I know, right? I was at McGuire AFB a few years back, where they were displaying a B-1 "Lancer". The first thing that sprang into my mind was, "**** 'Head Start', we should use that money to buy more of these"!:)(y)
    Last edited: Nov 2, 2014
  16. Tanstar

    Tanstar TS Evangelist Posts: 616   +176

    As to the first part, I'm not sure you understand the use of quotation marks.

    As to the second, you do realize this wasn't Virgin Galactic's first flight, right? Saying the mortality rate is 50% because on one flight it was, is like saying the shuttle program had a 100% mortality rate right after the Challenger blew up.

    To your other messages, no argument that Big Pharma is only interested in money, but suggesting new drugs that are supposed to counteract side affects are wasted money, just because you haven't had that side affect and can't use the drug is every bit as self centered as the conglomerate you are attacking.
  17. captaincranky

    captaincranky TechSpot Addict Posts: 12,996   +2,528

    Well, yes I do. And they can be used for other things besides direct quotes, such as coinages, around a literary title, around a fictitious name, and self quotes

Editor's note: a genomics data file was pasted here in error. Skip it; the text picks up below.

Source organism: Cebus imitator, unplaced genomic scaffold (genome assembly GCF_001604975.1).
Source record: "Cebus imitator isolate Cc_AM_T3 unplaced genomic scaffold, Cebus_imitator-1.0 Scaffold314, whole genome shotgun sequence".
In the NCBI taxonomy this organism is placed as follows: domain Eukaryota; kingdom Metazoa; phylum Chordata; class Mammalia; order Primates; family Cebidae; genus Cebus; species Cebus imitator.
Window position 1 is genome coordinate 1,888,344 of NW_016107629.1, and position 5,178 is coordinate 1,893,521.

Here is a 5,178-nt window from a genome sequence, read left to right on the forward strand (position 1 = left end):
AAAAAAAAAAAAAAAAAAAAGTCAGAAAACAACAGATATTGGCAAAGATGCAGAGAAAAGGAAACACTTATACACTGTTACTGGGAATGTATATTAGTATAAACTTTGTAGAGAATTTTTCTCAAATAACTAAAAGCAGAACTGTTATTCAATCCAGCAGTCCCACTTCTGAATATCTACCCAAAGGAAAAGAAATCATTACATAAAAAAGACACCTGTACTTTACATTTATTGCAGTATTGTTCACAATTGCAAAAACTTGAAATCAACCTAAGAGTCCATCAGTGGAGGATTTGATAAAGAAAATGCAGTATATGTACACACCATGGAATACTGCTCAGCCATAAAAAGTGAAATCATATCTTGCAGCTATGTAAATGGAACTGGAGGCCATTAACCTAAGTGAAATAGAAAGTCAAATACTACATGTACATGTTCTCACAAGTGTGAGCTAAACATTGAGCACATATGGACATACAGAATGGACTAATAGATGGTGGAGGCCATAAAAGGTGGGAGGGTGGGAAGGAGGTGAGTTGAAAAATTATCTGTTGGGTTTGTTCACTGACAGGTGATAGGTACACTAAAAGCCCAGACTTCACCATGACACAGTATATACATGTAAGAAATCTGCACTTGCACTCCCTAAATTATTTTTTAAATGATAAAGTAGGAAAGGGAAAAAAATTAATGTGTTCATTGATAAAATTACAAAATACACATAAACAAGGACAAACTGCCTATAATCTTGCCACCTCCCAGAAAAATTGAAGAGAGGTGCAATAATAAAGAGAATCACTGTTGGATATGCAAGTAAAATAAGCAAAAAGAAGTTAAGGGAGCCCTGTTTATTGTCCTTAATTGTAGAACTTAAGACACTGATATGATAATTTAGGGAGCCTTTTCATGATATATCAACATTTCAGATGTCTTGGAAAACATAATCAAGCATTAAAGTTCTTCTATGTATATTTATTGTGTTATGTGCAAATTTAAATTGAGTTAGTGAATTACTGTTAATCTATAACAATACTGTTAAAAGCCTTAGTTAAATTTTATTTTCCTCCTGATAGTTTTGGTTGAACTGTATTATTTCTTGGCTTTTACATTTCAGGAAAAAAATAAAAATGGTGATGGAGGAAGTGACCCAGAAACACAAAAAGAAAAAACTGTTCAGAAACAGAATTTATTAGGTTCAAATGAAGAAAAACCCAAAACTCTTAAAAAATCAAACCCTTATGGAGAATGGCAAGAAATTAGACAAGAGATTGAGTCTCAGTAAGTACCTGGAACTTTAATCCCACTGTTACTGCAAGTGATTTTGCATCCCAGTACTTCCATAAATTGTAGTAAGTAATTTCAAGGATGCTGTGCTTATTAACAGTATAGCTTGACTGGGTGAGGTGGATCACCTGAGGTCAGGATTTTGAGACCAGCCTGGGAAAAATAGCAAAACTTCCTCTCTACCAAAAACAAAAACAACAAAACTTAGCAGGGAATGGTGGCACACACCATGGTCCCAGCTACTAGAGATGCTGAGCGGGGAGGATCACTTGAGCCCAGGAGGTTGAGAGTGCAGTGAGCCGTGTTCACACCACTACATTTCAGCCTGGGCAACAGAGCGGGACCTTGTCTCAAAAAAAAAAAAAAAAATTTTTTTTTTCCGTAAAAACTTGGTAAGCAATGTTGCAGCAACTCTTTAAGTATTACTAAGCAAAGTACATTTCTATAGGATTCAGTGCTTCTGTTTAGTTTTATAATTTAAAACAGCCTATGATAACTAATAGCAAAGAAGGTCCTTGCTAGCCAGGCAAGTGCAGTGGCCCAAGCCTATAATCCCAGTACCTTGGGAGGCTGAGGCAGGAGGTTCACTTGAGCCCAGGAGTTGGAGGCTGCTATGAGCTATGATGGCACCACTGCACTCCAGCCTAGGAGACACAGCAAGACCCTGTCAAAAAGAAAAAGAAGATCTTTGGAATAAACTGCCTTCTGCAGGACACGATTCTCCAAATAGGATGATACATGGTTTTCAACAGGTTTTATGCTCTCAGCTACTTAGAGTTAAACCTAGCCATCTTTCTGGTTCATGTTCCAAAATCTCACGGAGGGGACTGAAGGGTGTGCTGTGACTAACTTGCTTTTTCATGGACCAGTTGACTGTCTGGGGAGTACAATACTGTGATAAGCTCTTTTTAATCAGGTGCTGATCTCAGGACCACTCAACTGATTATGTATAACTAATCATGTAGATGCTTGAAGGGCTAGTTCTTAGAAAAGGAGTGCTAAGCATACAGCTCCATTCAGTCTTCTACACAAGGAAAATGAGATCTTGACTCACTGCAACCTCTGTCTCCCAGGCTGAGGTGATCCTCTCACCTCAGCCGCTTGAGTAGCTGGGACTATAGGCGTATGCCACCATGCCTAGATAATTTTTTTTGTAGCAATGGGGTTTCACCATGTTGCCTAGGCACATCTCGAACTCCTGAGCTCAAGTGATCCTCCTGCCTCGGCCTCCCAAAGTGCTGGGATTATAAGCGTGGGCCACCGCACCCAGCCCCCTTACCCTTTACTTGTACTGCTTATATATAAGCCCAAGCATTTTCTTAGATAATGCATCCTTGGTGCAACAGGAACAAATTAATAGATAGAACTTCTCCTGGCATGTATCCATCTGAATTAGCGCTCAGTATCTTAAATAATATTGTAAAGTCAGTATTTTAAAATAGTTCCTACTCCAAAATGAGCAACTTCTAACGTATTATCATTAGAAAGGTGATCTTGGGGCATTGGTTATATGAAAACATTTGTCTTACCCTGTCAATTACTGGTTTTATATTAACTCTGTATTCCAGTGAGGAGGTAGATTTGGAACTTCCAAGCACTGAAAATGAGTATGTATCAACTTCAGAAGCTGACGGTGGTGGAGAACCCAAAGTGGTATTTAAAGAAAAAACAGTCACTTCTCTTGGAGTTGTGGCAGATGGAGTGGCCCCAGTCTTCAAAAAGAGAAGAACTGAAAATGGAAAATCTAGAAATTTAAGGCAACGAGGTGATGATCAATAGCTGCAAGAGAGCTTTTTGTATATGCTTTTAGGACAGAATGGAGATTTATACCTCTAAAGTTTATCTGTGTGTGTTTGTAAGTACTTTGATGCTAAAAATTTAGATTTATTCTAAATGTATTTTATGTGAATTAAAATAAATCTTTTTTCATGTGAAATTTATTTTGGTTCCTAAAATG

Oh, I don't know, the Challenger was an operational mission. Since Virgin Galactic hasn't gotten that far yet, why don't we just dispense with the mortality stats altogether. In fact, you should book and pay for a ticket, to help keep those research dollars flowing in to the company.

    Saying that big pharma is releasing new drugs, "to counteract side effects", is rather naive. At the end of every drug commercial there is normally a laundry list of bad sh!t the drug can possibly do to you, up to and including, precipitating your demise.. In some cases, such as "Eloquis", some of the side effects caused by it, are exactly the same as those of Warfarin, such as bleeding and bruising. Were you to start presenting with those symptoms, I suspect that your doctor might prescribe the same set of blood tests that attach to adjusting Warfarin dosage. I eat the same junk year in, and year out. My blood PT numbers are dead on the money, year in, and year out. For all intents and purposes, the only reason my doctor has to pull blood for pro-thrombin time, is protocol. And here we're dealing with a drug that has for me at least, zero co-pay.

    And BTW, the term "affect", is normally used in the psychiatric realm, to describe a patient's presentation and personality, although granted, usually in the singular.
    Last edited: Nov 3, 2014